Hacking scams are another form of attempting to gain personal information, albeit via technology tools used to access your computer, mobile device, or network. Malware and ransomware, security exploits, and payment redirection scams are all examples of hacking scams.
If you’re unable to log in to your device, email address, social media account (or any other online accounts), you may have been hacked. Keep an eye out for new icons on your devices that you didn’t install and pay attention to whether your devices are slower than usual. Hackers may use pop-ups to encourage you to fix your device, or personal files may have been deleted or moved.
Unexpectedly large internet or phone bills (for data) may also be a sign that you’ve been hacked, and so is missing money, or your phone is switched to ‘SOS only’ mode (you can see this in place of the reception bars).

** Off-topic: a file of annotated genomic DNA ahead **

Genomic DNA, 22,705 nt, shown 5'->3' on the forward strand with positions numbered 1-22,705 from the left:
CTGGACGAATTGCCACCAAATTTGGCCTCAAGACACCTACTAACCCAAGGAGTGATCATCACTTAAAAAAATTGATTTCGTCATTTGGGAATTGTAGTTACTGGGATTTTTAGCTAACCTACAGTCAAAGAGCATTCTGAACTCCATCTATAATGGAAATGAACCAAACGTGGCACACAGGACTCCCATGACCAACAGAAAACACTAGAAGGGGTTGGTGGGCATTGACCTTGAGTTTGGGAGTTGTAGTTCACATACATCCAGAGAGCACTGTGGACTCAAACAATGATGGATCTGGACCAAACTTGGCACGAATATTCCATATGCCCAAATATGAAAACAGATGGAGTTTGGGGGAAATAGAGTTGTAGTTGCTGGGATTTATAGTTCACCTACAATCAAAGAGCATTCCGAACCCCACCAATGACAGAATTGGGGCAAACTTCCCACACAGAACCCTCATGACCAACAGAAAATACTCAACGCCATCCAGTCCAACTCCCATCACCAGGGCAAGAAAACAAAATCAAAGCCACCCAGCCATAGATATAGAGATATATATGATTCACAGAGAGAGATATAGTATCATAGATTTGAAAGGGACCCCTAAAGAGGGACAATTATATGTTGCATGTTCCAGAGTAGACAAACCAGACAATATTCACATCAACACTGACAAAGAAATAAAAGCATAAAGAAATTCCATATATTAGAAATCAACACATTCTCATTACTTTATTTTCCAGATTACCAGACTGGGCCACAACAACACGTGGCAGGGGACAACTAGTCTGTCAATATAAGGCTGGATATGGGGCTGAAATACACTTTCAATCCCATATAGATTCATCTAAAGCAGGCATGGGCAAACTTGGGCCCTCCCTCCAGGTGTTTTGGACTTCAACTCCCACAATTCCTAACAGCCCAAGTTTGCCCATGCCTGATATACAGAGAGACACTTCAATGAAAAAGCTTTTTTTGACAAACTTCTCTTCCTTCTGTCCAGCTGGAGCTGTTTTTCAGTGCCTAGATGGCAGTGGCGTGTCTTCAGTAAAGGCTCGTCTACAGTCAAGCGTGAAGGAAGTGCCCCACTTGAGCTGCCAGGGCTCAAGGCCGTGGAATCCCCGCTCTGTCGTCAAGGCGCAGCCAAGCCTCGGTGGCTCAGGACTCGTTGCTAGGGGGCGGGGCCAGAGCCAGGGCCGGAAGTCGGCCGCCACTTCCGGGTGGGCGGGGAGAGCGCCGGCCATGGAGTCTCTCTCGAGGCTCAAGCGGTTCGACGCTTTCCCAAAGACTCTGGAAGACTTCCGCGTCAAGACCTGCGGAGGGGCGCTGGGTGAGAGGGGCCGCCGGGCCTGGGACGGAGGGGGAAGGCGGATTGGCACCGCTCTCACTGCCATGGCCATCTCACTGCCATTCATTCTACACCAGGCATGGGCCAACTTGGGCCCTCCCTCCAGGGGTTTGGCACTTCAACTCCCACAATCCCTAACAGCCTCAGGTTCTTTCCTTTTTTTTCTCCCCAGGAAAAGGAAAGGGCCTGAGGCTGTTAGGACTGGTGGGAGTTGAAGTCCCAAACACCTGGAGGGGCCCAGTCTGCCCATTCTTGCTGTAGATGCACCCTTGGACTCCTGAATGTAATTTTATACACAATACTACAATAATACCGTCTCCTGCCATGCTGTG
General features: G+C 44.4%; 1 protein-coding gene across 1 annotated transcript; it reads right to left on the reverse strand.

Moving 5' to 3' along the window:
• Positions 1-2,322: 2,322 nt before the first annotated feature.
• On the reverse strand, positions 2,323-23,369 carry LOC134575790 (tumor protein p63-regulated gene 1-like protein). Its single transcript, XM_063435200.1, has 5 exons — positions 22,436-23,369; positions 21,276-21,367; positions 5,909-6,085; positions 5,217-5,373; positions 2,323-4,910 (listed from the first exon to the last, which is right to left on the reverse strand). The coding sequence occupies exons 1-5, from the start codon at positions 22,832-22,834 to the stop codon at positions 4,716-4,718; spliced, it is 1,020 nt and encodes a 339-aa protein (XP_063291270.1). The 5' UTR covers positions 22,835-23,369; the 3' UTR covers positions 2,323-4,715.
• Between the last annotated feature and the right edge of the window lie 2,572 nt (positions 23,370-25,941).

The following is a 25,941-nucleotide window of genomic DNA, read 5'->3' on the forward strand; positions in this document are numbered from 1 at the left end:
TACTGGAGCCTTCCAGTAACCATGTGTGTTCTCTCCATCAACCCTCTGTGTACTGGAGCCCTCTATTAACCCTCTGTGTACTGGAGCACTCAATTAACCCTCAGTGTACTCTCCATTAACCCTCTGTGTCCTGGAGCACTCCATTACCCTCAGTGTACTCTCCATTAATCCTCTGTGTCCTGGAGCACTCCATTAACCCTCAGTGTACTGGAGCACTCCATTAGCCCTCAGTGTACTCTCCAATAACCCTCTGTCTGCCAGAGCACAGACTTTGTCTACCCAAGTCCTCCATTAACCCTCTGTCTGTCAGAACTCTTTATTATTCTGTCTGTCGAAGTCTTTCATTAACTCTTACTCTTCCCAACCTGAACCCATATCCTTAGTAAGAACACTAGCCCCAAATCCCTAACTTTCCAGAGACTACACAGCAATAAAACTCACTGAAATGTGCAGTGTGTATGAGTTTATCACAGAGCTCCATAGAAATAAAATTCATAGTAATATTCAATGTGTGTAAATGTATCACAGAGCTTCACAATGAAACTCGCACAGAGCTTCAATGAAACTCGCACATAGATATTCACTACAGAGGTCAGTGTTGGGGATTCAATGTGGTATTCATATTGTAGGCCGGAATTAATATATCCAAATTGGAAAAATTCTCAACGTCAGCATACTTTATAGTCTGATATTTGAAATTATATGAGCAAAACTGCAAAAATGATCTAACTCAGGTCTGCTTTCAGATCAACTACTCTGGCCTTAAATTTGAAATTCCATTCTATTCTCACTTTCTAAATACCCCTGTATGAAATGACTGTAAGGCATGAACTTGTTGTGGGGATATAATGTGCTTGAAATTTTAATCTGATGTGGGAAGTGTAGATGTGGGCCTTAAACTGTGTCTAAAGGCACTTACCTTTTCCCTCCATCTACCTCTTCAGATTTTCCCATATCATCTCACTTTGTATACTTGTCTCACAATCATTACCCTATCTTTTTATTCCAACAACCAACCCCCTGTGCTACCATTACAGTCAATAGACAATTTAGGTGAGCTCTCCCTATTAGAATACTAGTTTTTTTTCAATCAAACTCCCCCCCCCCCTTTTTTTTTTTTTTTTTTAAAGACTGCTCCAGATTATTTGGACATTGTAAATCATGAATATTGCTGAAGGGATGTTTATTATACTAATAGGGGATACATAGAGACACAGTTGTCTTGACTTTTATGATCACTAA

To protect yourself, keep your devices up to date and use antivirus software, anti-malware software, and a reliable firewall to protect the devices on your network. Source this software from a trusted source, like Bitdefender or Norton.
If you think you’ve been hacked, use antivirus software to scan your device for viruses and malware. Any doubts? Reach out to a computer specialist. Use a virtual private network (VPN) when you’re connecting devices to unknown WiFi networks, plus use passwords and PINs that are difficult to guess. Try to update passwords regularly, too. Get into the habit of scrutinising email attachments, particularly those from unknown sources, before opening them (and scan them with antivirus software).